Mammoths

The discovery of the remains of a miniature mammoth on the Mediterranean island of Crete was announced last week. These mammoths stood about waist-high and the reconstruction of the animal in the journal Nature must rank as one of the cutest scientific reports in a long time.

If Crete seems impossibly remote, the map below serves as a reminder that mammoths and mastodons (full-sized: three meters high) roamed North America until very recently. For three million years, this species wandered through forests in small bands, tearing up the vegetation. The “damage” left by the much maligned white-tailed deer is nothing compared to what these giant herbivores wrought. About ten thousand years ago the mammoths and mastodons disappeared. A combination of climate change (the last of many ice ages was ending) and predation (humans had just shown up on the continent) probably did them in.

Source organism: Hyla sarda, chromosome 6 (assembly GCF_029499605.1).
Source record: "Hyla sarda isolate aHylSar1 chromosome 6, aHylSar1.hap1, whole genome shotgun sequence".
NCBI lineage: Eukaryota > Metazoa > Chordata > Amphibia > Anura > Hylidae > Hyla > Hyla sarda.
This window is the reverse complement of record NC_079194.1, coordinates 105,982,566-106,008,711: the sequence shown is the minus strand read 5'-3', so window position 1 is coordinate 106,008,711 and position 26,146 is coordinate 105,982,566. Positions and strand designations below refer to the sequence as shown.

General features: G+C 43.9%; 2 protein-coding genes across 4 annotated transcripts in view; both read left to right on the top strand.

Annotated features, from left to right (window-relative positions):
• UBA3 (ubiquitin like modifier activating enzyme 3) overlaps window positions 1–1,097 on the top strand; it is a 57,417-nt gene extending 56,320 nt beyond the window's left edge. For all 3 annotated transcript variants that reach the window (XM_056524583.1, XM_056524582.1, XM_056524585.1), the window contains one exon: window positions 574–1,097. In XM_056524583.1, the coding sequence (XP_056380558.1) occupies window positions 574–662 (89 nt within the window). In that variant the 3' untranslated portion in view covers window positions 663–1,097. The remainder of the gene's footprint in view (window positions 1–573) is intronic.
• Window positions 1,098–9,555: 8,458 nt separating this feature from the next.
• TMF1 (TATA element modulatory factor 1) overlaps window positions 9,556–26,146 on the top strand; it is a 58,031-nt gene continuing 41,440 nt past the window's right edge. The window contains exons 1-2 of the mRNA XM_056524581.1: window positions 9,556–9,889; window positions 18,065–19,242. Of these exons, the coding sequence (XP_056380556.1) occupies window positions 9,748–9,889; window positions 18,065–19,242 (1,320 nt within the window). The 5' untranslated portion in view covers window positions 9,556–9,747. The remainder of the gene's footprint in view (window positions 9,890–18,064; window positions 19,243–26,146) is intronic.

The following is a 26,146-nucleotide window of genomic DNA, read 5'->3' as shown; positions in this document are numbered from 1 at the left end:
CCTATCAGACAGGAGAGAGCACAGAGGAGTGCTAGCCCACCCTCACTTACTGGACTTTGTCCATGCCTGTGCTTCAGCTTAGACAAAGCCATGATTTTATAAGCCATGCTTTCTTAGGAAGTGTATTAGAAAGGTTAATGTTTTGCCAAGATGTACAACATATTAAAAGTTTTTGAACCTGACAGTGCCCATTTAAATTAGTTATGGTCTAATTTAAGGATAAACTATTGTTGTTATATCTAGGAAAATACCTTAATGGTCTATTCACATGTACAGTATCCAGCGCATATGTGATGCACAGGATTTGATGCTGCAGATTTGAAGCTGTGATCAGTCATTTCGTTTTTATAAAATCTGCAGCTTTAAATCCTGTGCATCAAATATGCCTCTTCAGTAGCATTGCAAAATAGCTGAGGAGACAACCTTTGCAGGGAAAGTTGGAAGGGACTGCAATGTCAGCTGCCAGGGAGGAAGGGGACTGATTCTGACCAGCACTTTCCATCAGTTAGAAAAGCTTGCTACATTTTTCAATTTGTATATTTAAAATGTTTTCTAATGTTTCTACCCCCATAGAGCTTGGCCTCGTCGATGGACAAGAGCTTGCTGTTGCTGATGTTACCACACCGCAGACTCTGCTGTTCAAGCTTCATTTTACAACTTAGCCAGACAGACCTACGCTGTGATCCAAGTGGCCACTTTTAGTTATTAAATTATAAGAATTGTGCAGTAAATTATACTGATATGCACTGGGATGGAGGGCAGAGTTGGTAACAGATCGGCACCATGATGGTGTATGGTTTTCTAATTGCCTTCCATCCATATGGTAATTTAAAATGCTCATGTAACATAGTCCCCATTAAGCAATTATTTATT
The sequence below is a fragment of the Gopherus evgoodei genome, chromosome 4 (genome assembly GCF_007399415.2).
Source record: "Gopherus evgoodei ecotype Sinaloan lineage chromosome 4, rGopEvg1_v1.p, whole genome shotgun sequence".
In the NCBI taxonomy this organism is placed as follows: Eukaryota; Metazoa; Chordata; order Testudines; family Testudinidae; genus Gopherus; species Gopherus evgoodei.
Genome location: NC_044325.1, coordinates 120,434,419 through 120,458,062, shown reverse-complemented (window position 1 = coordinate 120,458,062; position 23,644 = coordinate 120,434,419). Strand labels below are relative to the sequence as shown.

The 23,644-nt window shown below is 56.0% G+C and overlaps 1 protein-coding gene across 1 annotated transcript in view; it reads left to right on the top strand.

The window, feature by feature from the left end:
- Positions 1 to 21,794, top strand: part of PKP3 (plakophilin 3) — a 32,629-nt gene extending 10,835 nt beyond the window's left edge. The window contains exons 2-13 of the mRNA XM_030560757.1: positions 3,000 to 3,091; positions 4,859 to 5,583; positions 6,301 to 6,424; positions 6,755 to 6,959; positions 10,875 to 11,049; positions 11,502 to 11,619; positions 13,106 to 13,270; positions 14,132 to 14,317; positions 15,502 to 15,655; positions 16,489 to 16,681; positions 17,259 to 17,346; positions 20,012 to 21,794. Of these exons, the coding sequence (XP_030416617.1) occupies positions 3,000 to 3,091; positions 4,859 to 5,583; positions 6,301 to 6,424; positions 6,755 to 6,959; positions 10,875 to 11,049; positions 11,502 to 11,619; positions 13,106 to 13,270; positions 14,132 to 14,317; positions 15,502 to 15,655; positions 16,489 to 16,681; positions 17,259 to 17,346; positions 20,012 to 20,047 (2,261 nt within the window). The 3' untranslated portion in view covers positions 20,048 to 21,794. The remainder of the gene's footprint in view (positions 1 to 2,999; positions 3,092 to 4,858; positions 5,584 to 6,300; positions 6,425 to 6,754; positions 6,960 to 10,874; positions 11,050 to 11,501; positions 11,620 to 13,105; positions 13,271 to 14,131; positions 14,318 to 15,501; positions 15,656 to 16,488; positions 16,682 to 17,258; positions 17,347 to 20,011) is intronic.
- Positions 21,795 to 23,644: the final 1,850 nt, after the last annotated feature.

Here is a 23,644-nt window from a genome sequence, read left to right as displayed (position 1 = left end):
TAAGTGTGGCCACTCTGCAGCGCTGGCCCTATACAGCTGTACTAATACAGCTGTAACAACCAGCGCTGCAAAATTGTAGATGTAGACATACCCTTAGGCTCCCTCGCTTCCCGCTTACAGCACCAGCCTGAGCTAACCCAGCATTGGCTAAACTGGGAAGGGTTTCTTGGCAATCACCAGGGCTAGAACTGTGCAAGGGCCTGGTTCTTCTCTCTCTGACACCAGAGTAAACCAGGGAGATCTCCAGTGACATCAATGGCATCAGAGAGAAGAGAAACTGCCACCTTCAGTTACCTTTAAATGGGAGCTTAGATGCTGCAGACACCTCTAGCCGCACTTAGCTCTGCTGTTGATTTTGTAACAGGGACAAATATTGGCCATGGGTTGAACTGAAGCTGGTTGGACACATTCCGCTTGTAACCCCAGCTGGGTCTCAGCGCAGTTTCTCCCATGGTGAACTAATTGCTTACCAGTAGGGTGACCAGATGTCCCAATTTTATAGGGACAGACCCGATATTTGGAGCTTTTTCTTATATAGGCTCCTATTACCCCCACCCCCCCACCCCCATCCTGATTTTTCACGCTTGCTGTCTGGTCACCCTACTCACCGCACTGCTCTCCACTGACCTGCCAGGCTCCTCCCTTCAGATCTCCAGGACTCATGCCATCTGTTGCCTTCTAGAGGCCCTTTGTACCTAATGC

So, we have to turn to our imaginations to experience what our forests were like for most of their evolution. We sit on a mountain ridge and watch a group of huge elephant-like beings work their way across the valley, twisting at tree trunks with their five meter tusks, ripping and nibbling at branches with their mouths. Their calls? Stirring, no doubt.

Each dot is the location of a fossil. Image from FaunMap: http://www.museum.state.il.us/research/faunmap/ This map is for the American mastodon. The fossils from Crete were mammoths, a different genus.

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